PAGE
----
This was Arnold Palmer’s foolproof formula for tricky, uphill pitch shots

The King had a pretty simple system for club choice around the greens.

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Welcome to Play Smart, a game-improvement column that drops every Monday, Wednesday, and Friday from Director of Game Improvement content Luke Kerr-Dineen to help you play smarter, better golf.

I’ve been working my way through a 1965 edition of GOLF Magazine recently, which has been both really fun and really informative. It’s fascinating to re-read the things golfers were talking about more than 50 years ago — both the similarities and differences. But the best part is when I stumble upon the places in-between: the timeless tips that are still useful but have been lost to history. I wrote about one from Gene Sarazen yesterday, and now I’m back with another tip from Arnold Palmer.

Throughout the issue, I was struck by how often past pros advocated for bump-and-run shots. It’s good advice, frankly, because, as GOLF Top 100 Teacher Kellie Stenzel writes about often, the smaller the stroke, the harder it is to make mistakes.

Arnold Palmer agrees, which is why his advice for golfers was to learn his two-step formula so players know when to go low, and when to go high.

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‘A game of choice’

The scenario Palmer lays out is one average golfers find themselves in often: A pitch shot to a slightly elevated green, to a pin guarded by a false front. It’s a tricky shot, but as Palmer points out, “choosing the right club at the right time can make a difficult round look easy.”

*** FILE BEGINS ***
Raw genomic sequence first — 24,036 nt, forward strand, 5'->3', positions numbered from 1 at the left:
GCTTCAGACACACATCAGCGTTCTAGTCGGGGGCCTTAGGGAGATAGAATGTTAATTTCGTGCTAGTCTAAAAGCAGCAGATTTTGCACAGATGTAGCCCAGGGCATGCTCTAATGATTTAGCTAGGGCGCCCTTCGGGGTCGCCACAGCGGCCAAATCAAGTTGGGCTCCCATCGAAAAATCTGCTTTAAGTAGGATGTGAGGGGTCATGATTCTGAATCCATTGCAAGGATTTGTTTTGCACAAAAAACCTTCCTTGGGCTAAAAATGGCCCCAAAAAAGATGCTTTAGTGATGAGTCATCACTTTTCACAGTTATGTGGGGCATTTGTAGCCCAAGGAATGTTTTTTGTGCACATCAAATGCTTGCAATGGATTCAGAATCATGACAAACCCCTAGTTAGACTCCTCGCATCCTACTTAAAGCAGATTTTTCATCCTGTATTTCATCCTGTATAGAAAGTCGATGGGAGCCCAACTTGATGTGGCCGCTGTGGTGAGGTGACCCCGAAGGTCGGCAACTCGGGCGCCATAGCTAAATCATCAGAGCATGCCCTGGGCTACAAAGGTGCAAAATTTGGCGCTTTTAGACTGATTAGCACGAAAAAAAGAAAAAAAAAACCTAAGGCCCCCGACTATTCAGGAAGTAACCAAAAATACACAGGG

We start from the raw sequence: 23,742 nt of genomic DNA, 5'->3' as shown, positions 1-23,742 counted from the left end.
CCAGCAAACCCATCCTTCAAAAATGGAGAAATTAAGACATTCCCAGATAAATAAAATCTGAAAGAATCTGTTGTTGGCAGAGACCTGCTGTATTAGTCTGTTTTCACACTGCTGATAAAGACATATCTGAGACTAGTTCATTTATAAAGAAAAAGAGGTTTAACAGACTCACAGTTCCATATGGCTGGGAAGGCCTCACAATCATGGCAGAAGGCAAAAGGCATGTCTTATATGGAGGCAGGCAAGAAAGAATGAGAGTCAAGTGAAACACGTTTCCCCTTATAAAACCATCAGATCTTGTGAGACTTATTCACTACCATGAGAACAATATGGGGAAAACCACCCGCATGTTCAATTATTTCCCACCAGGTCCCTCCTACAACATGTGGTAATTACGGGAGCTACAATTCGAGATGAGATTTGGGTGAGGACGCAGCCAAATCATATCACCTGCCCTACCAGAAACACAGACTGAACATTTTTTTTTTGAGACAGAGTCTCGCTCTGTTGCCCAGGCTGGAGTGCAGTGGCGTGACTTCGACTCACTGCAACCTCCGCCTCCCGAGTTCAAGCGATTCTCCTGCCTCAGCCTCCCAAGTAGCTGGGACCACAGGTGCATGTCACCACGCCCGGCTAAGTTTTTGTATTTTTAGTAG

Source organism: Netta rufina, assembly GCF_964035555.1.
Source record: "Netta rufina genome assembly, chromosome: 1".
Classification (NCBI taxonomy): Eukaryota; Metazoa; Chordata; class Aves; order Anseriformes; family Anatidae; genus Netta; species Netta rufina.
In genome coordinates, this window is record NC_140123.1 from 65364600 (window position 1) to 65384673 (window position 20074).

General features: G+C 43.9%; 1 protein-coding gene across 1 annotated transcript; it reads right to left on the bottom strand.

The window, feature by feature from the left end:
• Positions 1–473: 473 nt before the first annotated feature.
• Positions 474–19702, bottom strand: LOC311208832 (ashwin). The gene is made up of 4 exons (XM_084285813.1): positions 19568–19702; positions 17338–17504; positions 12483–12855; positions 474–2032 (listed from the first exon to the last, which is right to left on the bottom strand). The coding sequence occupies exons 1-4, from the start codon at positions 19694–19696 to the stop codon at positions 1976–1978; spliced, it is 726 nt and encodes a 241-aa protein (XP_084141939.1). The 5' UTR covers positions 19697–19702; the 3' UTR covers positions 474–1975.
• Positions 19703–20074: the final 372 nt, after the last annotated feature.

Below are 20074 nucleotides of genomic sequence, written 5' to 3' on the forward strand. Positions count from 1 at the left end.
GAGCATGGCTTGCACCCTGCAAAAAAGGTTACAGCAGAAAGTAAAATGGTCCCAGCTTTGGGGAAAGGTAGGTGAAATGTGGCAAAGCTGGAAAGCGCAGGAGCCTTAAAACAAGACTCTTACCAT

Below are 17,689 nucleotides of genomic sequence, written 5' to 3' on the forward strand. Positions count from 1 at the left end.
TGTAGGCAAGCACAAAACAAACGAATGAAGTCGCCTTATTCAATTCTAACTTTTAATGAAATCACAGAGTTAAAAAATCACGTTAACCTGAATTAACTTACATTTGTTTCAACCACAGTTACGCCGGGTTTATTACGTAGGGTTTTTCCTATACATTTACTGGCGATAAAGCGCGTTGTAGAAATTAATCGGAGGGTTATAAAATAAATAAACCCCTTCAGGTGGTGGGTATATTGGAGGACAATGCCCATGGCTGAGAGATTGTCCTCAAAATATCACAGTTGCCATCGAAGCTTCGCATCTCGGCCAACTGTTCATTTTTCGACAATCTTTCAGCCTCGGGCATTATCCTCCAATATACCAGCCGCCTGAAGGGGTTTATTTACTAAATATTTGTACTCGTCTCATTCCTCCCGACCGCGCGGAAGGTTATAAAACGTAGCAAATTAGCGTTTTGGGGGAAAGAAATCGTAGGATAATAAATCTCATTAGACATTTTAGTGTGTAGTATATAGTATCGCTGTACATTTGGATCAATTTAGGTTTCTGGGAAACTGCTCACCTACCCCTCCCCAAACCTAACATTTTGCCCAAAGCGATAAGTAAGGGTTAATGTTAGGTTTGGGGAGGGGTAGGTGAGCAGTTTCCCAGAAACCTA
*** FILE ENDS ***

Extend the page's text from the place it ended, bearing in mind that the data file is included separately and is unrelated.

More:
If the pin is back or middle, go high

To master this shot, Palmer says to first look at where the pin is on the green. If the pin is 10 feet or more from the edge of the green — meaning that you have some green to work with — then Palmer gives you his blessing to loft the ball high. That way, if your distance control isn’t perfect and you land your ball a little short, you’ll still have a putt upcoming.

If you’re short-sided, go low

But that’s why you shouldn’t use a wedge if the pin is closer to the ridge. If you hit the same shot, your ball could potentially roll back down off the green. That’s why, when you’re short-sided, Palmer says to opt for a bump-and-run with a five or six iron (unless there’s something between you and the hole, like a bunker or heavy rough).

A lower-lofted club won’t just keep the ball closer to the ground, it’ll also propel it forward with more speed, which means you have more margin for error. You’re less likely to hit the ball short, and if you accidentally hit the ball too hard and it rolls past the green, all you’ll be doing is hitting your ball into the fatter part of the green.

A simple rule to follow from one of the greatest golfers of all-time, which you can read in full below:

Luke Kerr-Dineen

Golf.com Contributor

Luke Kerr-Dineen is the Game Improvement Editor at GOLF Magazine and GOLF.com. In his role he oversees all the brand’s service journalism spanning instruction, equipment, health and fitness, across all of GOLF’s multimedia platforms.

An alumni of the International Junior Golf Academy and the University of South Carolina–Beaufort golf team, where he helped them to No. 1 in the national NAIA rankings, Luke moved to New York in 2012 to pursue his Masters degree in Journalism from Columbia University and in 2017 was named News Media Alliance’s “Rising Star.” His work has also appeared in USA Today, Golf Digest, Newsweek and The Daily Beast.